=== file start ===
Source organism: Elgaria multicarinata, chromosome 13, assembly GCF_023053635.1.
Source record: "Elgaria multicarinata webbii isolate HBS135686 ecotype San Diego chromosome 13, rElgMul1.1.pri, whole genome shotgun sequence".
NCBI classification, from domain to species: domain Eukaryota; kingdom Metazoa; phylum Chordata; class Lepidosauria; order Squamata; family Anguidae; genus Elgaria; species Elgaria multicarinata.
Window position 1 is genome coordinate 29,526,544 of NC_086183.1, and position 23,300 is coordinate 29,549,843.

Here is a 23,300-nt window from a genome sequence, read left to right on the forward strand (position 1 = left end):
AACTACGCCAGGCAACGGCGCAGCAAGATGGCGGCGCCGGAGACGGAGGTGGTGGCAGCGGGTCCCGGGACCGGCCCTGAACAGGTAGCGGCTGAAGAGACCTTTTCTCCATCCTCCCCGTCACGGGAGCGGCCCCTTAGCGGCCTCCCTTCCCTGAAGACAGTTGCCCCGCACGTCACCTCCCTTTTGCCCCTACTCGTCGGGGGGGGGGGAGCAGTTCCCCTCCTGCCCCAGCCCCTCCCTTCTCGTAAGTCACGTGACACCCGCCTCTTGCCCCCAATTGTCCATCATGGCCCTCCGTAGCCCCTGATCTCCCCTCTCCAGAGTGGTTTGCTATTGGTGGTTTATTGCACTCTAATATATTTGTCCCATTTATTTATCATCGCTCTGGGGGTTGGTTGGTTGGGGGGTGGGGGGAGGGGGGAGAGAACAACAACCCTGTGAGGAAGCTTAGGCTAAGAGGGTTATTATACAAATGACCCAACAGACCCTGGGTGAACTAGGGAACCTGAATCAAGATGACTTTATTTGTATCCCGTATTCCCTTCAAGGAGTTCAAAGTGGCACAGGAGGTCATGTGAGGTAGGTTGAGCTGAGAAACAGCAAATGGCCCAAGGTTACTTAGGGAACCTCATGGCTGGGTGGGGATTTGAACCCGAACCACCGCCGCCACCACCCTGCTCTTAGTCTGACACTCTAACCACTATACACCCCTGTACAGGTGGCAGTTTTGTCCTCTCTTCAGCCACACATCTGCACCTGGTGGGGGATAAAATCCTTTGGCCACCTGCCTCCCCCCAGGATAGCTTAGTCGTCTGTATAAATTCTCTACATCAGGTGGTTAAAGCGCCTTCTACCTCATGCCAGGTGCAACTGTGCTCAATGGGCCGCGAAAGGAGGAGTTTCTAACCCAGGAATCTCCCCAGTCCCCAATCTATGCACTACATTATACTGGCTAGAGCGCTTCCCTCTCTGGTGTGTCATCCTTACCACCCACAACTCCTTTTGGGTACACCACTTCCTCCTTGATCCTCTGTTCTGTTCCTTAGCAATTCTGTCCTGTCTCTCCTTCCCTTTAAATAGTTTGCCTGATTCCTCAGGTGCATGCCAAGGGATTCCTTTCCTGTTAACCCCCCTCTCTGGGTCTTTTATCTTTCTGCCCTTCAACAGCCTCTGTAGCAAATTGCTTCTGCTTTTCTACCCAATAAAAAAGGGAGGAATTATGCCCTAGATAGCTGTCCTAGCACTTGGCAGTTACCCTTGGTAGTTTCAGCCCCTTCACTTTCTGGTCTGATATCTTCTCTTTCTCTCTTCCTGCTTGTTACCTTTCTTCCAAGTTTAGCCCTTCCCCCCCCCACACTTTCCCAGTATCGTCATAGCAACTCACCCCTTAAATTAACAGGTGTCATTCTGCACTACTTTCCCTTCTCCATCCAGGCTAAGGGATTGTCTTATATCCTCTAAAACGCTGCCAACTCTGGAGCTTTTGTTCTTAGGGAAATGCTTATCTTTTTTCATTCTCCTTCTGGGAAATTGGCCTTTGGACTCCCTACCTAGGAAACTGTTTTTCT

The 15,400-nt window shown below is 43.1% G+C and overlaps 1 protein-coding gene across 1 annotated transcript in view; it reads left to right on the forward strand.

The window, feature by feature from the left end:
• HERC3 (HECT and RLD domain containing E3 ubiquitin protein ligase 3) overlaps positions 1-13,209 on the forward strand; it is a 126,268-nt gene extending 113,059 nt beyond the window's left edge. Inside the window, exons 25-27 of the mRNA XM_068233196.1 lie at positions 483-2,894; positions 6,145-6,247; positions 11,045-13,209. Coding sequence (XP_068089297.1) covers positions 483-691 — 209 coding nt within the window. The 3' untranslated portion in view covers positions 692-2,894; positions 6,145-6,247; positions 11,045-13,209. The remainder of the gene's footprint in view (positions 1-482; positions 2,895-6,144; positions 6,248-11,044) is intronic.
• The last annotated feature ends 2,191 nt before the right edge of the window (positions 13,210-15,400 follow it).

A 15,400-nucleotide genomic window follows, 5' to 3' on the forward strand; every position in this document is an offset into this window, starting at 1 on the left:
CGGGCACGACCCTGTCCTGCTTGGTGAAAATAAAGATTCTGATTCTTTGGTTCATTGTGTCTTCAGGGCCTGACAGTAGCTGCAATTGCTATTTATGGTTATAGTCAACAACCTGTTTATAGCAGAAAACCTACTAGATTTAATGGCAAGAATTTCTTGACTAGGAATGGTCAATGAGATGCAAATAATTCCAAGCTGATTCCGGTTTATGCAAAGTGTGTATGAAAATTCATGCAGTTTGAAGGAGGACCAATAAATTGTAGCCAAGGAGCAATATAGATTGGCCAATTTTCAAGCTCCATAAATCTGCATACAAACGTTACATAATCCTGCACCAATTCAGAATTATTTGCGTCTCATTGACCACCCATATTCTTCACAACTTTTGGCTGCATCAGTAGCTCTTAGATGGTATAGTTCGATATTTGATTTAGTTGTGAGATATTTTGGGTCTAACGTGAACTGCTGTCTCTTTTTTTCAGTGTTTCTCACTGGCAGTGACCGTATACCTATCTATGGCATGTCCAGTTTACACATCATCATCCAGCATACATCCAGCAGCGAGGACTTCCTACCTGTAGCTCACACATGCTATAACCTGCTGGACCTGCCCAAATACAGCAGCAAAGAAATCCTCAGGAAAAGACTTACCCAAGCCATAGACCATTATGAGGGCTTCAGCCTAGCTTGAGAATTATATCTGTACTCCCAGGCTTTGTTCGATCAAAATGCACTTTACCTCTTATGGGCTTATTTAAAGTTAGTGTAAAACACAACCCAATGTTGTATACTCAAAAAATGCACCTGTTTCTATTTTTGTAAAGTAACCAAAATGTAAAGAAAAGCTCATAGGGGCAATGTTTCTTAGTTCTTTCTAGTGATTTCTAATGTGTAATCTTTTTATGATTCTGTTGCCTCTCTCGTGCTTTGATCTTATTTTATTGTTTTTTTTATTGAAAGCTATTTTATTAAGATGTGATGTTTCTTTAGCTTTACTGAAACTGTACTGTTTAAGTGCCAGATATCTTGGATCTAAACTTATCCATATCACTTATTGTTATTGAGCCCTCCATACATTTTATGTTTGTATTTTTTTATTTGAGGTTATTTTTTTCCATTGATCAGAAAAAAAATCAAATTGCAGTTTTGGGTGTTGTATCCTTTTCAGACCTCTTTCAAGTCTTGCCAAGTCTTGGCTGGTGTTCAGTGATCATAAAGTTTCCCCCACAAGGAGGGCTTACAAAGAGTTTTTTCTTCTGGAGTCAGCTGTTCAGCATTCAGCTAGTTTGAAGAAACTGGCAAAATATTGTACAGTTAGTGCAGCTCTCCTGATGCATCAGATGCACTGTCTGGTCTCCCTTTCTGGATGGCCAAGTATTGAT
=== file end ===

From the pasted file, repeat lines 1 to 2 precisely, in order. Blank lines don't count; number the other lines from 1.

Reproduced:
Source organism: Elgaria multicarinata, chromosome 13, assembly GCF_023053635.1.
Source record: "Elgaria multicarinata webbii isolate HBS135686 ecotype San Diego chromosome 13, rElgMul1.1.pri, whole genome shotgun sequence".